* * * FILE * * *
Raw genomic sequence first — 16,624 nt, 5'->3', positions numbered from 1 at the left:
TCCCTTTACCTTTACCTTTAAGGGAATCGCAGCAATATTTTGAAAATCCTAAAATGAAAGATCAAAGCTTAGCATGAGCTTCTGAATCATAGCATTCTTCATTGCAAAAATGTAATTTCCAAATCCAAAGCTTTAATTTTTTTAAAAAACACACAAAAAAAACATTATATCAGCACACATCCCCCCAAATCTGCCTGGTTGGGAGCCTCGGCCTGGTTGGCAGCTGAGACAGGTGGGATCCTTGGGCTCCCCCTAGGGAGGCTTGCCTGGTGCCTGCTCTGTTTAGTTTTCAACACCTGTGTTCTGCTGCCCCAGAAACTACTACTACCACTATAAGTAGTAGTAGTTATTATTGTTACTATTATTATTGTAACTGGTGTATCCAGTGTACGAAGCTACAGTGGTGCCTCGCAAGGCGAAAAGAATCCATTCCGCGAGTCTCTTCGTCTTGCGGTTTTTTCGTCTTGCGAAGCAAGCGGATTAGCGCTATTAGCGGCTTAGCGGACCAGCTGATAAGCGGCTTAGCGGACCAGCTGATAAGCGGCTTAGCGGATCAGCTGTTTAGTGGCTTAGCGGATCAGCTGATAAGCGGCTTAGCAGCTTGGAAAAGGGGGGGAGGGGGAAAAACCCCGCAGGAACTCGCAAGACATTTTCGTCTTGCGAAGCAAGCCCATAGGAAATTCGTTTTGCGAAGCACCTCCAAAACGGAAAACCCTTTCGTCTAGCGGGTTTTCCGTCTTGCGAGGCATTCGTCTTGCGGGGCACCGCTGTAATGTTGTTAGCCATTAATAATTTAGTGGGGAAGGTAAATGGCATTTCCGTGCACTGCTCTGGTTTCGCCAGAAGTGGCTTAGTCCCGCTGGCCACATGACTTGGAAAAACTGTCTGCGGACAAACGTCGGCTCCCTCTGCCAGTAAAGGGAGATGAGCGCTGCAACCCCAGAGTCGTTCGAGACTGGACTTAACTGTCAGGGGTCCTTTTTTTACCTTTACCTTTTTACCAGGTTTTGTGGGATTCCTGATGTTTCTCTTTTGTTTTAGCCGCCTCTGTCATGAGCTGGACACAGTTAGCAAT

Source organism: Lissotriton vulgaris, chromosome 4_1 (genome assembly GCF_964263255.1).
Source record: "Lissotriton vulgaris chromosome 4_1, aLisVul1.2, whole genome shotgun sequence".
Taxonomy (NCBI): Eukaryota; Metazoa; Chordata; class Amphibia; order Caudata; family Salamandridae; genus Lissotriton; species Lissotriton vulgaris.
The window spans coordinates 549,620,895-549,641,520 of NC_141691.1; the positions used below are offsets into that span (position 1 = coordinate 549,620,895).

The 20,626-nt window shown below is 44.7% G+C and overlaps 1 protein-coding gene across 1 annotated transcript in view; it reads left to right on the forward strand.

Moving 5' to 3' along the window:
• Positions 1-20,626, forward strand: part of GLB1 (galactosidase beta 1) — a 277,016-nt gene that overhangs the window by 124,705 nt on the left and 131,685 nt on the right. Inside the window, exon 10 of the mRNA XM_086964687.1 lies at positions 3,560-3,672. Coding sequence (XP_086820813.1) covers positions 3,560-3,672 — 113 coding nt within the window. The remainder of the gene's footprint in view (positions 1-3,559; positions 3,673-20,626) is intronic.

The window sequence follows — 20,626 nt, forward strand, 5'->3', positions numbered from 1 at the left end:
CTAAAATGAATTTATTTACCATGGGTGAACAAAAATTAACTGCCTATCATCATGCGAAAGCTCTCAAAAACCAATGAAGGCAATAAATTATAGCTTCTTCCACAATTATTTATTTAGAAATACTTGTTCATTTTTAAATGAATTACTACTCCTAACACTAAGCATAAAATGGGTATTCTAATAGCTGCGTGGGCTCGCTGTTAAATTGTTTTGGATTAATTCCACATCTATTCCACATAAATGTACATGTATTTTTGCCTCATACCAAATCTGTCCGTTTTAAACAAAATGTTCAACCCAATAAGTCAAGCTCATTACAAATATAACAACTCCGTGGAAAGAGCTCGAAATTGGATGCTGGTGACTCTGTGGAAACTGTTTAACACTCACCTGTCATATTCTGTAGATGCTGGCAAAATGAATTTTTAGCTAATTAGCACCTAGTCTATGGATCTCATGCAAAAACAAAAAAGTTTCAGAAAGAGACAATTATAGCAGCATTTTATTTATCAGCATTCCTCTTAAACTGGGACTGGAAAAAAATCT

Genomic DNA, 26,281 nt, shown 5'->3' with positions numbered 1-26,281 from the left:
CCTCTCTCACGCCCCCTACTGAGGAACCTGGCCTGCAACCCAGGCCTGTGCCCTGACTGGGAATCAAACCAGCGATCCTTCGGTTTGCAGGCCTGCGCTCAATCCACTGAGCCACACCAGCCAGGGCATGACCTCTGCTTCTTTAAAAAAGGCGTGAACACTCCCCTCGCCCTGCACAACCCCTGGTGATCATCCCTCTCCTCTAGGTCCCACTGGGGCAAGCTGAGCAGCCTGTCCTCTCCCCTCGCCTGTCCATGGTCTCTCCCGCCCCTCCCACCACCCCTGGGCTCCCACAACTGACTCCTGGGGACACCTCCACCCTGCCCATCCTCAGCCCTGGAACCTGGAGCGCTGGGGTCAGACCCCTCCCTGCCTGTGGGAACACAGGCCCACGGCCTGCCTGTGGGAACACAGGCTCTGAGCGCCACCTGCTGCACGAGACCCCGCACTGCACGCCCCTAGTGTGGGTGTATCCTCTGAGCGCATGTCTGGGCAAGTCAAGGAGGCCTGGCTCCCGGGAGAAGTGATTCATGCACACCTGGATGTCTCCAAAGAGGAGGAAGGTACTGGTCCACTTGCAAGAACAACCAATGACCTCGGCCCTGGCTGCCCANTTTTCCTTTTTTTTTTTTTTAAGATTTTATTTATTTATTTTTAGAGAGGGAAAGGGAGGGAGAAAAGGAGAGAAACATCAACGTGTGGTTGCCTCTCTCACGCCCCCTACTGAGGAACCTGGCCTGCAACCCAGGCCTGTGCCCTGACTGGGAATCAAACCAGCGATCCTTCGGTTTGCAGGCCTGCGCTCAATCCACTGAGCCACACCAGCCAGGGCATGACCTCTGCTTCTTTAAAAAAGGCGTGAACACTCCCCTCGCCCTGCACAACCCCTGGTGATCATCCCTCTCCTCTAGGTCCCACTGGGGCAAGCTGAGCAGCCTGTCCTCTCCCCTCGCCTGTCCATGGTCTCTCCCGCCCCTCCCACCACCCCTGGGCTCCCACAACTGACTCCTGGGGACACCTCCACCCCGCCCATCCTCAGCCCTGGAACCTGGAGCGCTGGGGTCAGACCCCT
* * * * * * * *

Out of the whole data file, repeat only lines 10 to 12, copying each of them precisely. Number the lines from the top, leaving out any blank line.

The window sequence follows — 20,626 nt, forward strand, 5'->3', positions numbered from 1 at the left end:
CTAAAATGAATTTATTTACCATGGGTGAACAAAAATTAACTGCCTATCATCATGCGAAAGCTCTCAAAAACCAATGAAGGCAATAAATTATAGCTTCTTCCACAATTATTTATTTAGAAATACTTGTTCATTTTTAAATGAATTACTACTCCTAACACTAAGCATAAAATGGGTATTCTAATAGCTGCGTGGGCTCGCTGTTAAATTGTTTTGGATTAATTCCACATCTATTCCACATAAATGTACATGTATTTTTGCCTCATACCAAATCTGTCCGTTTTAAACAAAATGTTCAACCCAATAAGTCAAGCTCATTACAAATATAACAACTCCGTGGAAAGAGCTCGAAATTGGATGCTGGTGACTCTGTGGAAACTGTTTAACACTCACCTGTCATATTCTGTAGATGCTGGCAAAATGAATTTTTAGCTAATTAGCACCTAGTCTATGGATCTCATGCAAAAACAAAAAAGTTTCAGAAAGAGACAATTATAGCAGCATTTTATTTATCAGCATTCCTCTTAAACTGGGACTGGAAAAAAATCT

Genomic DNA, 26,281 nt, shown 5'->3' with positions numbered 1-26,281 from the left: